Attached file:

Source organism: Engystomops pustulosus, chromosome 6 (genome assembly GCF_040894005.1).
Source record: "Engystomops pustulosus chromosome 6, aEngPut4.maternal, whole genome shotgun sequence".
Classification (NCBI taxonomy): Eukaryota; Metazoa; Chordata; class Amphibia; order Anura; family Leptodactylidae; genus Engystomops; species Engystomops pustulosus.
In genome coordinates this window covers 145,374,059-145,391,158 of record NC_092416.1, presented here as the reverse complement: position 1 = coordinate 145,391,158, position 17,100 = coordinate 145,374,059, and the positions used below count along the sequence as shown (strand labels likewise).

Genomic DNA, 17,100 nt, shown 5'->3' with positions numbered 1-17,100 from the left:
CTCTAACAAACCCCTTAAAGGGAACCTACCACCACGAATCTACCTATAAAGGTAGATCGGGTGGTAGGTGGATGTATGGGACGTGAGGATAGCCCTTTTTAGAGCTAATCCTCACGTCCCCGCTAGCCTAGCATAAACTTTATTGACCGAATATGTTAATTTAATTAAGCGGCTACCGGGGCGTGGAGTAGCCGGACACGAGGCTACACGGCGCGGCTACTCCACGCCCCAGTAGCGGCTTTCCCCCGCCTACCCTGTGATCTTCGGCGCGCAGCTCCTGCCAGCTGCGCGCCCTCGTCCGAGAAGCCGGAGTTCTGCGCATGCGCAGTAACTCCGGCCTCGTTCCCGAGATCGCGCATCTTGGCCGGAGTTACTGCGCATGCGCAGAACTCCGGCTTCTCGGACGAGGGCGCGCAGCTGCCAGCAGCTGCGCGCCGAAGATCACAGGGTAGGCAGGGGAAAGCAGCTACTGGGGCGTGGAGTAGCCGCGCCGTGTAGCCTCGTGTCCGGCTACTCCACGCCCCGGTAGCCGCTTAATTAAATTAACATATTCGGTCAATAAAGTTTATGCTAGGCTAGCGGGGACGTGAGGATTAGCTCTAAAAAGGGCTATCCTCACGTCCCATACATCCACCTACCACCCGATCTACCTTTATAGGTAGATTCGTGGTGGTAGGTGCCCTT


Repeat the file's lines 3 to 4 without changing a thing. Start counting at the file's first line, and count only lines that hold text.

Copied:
Classification (NCBI taxonomy): Eukaryota; Metazoa; Chordata; class Amphibia; order Anura; family Leptodactylidae; genus Engystomops; species Engystomops pustulosus.
In genome coordinates this window covers 145,374,059-145,391,158 of record NC_092416.1, presented here as the reverse complement: position 1 = coordinate 145,391,158, position 17,100 = coordinate 145,374,059, and the positions used below count along the sequence as shown (strand labels likewise).